Cross-posted from JohnFeffer.com.
Neo-liberalism, like the famous cat, seems to have nine lives in Poland. The effort to cut back the state and give freer rein to the market has suffered at least three near-death experiences. The initial “shock therapy” approach implemented by Leszek Balcerowicz in the first Solidarity-affiliated government in 1990 generated such high unemployment and social dissatisfaction that voters ejected these first neo-liberal politicians from office and replaced them with the former Communists. But it turned out that the former Communists were more than happy to implement the same kind of austerity market reforms as their predecessors – with similar results. And they too eventually were booted from office.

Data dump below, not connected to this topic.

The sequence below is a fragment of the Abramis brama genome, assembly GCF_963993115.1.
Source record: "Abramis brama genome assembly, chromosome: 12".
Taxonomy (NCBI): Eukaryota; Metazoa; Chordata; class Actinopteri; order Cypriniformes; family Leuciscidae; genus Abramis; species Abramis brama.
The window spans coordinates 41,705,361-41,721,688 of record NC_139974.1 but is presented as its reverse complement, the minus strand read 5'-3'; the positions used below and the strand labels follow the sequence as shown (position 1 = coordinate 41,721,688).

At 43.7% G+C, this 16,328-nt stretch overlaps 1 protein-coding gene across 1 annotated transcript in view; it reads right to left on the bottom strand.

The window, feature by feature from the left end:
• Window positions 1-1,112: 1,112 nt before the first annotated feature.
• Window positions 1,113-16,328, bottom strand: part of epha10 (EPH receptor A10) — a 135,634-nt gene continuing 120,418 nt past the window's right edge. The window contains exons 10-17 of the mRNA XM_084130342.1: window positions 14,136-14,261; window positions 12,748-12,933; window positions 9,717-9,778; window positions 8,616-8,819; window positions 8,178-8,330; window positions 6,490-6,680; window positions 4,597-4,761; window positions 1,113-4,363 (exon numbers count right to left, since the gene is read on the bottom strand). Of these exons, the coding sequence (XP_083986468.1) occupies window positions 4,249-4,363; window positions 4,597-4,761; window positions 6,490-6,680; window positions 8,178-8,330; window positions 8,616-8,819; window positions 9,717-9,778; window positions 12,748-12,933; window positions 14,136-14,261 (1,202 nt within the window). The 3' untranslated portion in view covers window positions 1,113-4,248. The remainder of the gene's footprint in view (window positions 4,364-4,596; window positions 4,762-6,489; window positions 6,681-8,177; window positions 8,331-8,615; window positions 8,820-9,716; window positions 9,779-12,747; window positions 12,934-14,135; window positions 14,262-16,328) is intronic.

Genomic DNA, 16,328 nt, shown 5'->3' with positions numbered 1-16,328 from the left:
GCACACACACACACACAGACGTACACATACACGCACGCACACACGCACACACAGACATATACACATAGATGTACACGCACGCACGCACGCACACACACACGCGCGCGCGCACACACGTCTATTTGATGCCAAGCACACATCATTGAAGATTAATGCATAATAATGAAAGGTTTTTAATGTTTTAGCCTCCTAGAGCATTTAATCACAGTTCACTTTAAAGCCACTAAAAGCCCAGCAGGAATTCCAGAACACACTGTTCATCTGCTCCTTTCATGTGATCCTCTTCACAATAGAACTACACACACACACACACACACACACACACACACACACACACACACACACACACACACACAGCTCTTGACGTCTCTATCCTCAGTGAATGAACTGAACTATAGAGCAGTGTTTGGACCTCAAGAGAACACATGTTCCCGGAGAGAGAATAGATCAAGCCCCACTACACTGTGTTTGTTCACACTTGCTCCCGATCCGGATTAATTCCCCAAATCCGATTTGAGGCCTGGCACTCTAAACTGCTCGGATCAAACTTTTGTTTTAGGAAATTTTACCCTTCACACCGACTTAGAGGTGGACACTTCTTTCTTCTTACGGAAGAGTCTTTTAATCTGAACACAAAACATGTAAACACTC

The global financial crisis that swept the world after 2007 should have been the final nail in the coffin for the neo-liberal model, for hadn’t the unregulated market nearly sent the global economy into an irreversible tailspin? And yet, globally, neo-liberalism didn’t die. This was because of what Colin Crouch, in his book The Strange Non-Death of Neo-Liberalism, calls “privatized Keynesianism.” A combination of government deregulation and new market instruments provided easier credit for the poor and middle class and lucrative “derivatives” for the wealthy. Although these mechanisms took a hit during the crisis, they have more or less remained intact, substituting for what in a previous era would have been government support programs.